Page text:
When enjoying your stay in the Tri-City, it is worth spending some time exploring each of the cities. Thanks to the short distance separating them and excellent communication, the journey between them is very short. By staying at the Bayjonn Hotel, you also have great access to Gdańsk, an extraordinary city rich in attractions that must be seen at least once in your life.
Trip to Gdańsk
Why is this city so special? During over a thousand years of history, it was shaped by the influences of various cultures, which left their permanent mark in the form of beautiful architectural monuments. One of the most important events in the history of Poland also took place here: the outbreak of World War II and the fall of communism. Not only the inhabitants consider the city the most beautiful. The number of tourists does not fall from year to year, so what attractions do Gdańsk attract them with?
Attractions and monuments of Gdańsk
The attractive location on the Baltic Sea itself is a great advantage. Thanks to him and his treasures, the city became the World Capital of Amber. When visiting the Amber Museum at ul. Dluga Street, you will learn about the history of amber extraction, the process of its processing and you will see amazing works of art made of it. However, the landmark of Gdańsk is the historic Crane – the oldest and largest surviving medieval port crane.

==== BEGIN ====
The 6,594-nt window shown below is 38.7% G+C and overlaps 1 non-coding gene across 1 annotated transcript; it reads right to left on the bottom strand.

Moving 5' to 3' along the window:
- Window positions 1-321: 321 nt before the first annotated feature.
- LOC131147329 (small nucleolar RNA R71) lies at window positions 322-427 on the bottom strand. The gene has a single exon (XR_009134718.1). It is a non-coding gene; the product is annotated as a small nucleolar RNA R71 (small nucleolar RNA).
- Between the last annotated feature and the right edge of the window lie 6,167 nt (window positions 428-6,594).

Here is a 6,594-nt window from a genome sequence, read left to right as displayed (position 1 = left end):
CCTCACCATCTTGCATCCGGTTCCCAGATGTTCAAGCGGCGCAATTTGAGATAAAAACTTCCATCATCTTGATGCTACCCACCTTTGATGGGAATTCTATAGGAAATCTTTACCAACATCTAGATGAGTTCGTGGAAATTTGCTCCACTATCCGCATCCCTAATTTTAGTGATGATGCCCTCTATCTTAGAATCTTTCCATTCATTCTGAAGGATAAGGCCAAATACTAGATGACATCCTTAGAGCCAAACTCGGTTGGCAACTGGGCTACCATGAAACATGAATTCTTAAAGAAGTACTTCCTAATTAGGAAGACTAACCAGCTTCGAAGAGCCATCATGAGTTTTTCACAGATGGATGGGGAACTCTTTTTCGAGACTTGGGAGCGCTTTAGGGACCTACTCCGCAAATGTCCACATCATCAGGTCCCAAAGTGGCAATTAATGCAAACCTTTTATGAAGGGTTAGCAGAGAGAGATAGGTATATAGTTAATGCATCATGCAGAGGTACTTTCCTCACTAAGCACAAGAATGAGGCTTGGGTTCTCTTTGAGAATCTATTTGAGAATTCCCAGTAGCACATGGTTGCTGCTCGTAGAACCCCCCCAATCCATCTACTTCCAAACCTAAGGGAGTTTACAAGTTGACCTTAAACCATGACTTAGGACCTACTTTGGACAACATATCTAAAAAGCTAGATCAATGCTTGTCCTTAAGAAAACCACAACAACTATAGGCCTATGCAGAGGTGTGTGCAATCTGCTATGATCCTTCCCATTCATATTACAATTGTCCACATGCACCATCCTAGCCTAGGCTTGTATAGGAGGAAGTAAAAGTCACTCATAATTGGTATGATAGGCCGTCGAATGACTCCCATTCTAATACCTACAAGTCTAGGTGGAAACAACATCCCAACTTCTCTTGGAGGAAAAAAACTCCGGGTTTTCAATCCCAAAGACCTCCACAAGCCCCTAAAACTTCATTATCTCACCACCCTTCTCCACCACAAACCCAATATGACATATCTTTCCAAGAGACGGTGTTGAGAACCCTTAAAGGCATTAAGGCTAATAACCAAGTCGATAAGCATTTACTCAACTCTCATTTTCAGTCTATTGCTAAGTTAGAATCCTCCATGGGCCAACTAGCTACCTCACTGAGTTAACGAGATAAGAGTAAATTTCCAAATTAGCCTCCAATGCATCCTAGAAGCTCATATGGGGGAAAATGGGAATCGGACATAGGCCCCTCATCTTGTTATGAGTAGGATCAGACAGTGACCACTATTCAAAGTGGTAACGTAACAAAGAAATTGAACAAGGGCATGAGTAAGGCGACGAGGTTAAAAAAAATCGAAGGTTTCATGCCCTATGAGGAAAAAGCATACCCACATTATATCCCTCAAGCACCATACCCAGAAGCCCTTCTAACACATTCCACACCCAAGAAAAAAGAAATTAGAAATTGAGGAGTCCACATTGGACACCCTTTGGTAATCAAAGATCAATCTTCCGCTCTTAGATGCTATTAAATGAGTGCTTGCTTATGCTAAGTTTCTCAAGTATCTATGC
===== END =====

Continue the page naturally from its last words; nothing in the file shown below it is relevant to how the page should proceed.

Walk around the city
While strolling around the city, it is worth paying attention to the attractive, historic tenement houses at ul. Długa, the Neptune Fountain in Długi Targ and the famous Artus Court. We also recommend visiting the Gothic St. Mary’s Basilica with priceless medieval monuments. The most remarkable is the three-story astronomical clock by Jan Düringer from 1470.
Following the traces of history
The city witnessed many significant events of the 20th century. It is worth visiting the extremely valuable museum of World War II, which presents not only the course of the war, but also its causes and effects. After visiting it, we recommend going to Westerplatte, the main point of Polish defense in September 1939.